On Wednesday afternoon, community members testified for a bill cross-filed in the
“This is step one in regard to having the artifacts seen by the community, so the operational funding would allow us to operate a storefront downtown while we simultaneously work on a long-term vision of having a building for the permanent storage of those artifacts,” said Reggie turner, President of the Museum.
Freshman delegate Brett Wilson says this bill isn’t a permanent solution, but the first step to more funding opportunities
“The goal is to have a three year funding stream so they can establish that they are a brick-and- mortar museum, and that opens the door to other monies that would become available outside the state, but you have to show you’re a legitimate operation first.”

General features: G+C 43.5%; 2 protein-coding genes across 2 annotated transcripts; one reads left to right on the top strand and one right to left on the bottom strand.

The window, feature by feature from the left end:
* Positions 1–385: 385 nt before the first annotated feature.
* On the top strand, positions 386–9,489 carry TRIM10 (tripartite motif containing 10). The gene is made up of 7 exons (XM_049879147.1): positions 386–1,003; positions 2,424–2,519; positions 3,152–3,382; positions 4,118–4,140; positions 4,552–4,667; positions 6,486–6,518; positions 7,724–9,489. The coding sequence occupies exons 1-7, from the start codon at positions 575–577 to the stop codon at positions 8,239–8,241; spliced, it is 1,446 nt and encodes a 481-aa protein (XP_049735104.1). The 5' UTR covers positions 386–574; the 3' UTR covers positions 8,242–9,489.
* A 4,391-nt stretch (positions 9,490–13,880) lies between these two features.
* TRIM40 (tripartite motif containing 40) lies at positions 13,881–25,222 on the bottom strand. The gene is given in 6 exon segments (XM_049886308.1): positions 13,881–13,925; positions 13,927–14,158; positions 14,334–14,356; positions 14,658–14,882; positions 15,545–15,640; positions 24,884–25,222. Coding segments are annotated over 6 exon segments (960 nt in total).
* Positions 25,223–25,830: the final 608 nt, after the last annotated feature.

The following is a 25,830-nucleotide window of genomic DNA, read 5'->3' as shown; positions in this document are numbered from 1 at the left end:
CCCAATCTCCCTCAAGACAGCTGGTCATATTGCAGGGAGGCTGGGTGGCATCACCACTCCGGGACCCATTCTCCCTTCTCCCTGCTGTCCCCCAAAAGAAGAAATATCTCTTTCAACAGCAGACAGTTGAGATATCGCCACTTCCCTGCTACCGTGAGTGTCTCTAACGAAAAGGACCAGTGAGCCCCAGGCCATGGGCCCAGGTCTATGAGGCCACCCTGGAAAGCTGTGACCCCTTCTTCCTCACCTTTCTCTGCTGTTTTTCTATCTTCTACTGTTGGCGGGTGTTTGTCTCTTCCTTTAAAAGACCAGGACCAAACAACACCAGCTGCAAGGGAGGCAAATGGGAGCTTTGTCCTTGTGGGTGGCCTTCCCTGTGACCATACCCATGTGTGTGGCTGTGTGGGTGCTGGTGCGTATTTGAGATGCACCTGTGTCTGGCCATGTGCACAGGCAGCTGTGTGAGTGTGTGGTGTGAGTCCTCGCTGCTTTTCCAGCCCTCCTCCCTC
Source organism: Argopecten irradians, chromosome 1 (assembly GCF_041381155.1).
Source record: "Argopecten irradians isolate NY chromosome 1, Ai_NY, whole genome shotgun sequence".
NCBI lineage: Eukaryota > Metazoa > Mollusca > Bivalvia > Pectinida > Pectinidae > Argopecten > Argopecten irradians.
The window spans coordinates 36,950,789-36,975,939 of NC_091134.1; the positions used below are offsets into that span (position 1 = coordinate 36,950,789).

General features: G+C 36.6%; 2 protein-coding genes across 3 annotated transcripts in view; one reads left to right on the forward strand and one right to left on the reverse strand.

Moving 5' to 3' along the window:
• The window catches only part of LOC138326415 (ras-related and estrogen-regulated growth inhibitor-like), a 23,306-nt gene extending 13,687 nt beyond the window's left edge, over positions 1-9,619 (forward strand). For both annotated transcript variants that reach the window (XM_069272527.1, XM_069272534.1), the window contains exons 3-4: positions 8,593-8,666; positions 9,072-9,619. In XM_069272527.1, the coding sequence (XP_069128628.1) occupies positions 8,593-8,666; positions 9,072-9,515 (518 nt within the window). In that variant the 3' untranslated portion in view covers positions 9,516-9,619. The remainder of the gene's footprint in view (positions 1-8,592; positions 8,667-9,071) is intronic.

Last year, this bill failed in the house, but now, Delegate Wilson and members of the
This year, they have the support of the Maryland Commission on African American History and Culture, which has nearly one million dollars to support projects just like this one across the state.
“The history and culture of the African American experience in
The collaboration on the part of the Commission and the Museum reflects a joint effort at the state and local levels to preserve black history.